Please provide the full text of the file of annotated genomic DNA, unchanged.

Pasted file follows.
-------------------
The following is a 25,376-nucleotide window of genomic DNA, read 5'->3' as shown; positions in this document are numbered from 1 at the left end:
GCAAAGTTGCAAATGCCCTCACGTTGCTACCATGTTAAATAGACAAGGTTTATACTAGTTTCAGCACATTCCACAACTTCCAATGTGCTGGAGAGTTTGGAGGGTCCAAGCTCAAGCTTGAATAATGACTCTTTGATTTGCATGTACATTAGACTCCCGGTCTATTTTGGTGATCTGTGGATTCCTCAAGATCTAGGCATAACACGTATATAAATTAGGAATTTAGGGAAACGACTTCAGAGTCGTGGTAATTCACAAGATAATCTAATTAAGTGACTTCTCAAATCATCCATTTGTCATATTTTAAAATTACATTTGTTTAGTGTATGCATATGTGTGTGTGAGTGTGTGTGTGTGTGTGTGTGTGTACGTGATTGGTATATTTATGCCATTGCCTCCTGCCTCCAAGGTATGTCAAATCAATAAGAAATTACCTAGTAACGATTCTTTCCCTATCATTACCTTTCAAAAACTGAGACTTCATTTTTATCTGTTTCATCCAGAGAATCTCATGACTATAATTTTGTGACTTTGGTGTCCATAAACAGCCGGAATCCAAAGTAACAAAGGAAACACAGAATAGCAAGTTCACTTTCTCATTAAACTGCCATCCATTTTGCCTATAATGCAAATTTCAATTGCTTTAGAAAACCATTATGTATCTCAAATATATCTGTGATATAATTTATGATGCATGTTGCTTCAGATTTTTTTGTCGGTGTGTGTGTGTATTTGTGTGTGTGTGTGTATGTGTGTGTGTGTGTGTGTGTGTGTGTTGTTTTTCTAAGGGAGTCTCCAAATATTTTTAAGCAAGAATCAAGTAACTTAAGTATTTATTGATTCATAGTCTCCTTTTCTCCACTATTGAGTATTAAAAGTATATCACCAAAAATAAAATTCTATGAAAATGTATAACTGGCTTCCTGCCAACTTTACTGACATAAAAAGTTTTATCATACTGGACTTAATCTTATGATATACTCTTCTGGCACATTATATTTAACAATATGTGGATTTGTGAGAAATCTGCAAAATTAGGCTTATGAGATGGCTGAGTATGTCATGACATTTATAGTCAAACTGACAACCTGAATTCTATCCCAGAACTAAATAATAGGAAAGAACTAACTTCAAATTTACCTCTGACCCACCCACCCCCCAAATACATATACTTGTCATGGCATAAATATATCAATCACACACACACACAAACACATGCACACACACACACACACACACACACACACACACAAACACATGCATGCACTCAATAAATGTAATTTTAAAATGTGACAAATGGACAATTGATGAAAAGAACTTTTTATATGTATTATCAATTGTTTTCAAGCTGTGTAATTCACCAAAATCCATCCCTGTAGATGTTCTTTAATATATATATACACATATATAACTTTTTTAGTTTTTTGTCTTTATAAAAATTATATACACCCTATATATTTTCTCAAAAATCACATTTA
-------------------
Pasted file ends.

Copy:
The following is a 25,376-nucleotide window of genomic DNA, read 5'->3' as shown; positions in this document are numbered from 1 at the left end:
GCAAAGTTGCAAATGCCCTCACGTTGCTACCATGTTAAATAGACAAGGTTTATACTAGTTTCAGCACATTCCACAACTTCCAATGTGCTGGAGAGTTTGGAGGGTCCAAGCTCAAGCTTGAATAATGACTCTTTGATTTGCATGTACATTAGACTCCCGGTCTATTTTGGTGATCTGTGGATTCCTCAAGATCTAGGCATAACACGTATATAAATTAGGAATTTAGGGAAACGACTTCAGAGTCGTGGTAATTCACAAGATAATCTAATTAAGTGACTTCTCAAATCATCCATTTGTCATATTTTAAAATTACATTTGTTTAGTGTATGCATATGTGTGTGTGAGTGTGTGTGTGTGTGTGTGTGTGTACGTGATTGGTATATTTATGCCATTGCCTCCTGCCTCCAAGGTATGTCAAATCAATAAGAAATTACCTAGTAACGATTCTTTCCCTATCATTACCTTTCAAAAACTGAGACTTCATTTTTATCTGTTTCATCCAGAGAATCTCATGACTATAATTTTGTGACTTTGGTGTCCATAAACAGCCGGAATCCAAAGTAACAAAGGAAACACAGAATAGCAAGTTCACTTTCTCATTAAACTGCCATCCATTTTGCCTATAATGCAAATTTCAATTGCTTTAGAAAACCATTATGTATCTCAAATATATCTGTGATATAATTTATGATGCATGTTGCTTCAGATTTTTTTGTCGGTGTGTGTGTGTATTTGTGTGTGTGTGTGTATGTGTGTGTGTGTGTGTGTGTGTGTGTTGTTTTTCTAAGGGAGTCTCCAAATATTTTTAAGCAAGAATCAAGTAACTTAAGTATTTATTGATTCATAGTCTCCTTTTCTCCACTATTGAGTATTAAAAGTATATCACCAAAAATAAAATTCTATGAAAATGTATAACTGGCTTCCTGCCAACTTTACTGACATAAAAAGTTTTATCATACTGGACTTAATCTTATGATATACTCTTCTGGCACATTATATTTAACAATATGTGGATTTGTGAGAAATCTGCAAAATTAGGCTTATGAGATGGCTGAGTATGTCATGACATTTATAGTCAAACTGACAACCTGAATTCTATCCCAGAACTAAATAATAGGAAAGAACTAACTTCAAATTTACCTCTGACCCACCCACCCCCCAAATACATATACTTGTCATGGCATAAATATATCAATCACACACACACACAAACACATGCACACACACACACACACACACACACACACACACAAACACATGCATGCACTCAATAAATGTAATTTTAAAATGTGACAAATGGACAATTGATGAAAAGAACTTTTTATATGTATTATCAATTGTTTTCAAGCTGTGTAATTCACCAAAATCCATCCCTGTAGATGTTCTTTAATATATATATACACATATATAACTTTTTTAGTTTTTTGTCTTTATAAAAATTATATACACCCTATATATTTTCTCAAAAATCACATTTA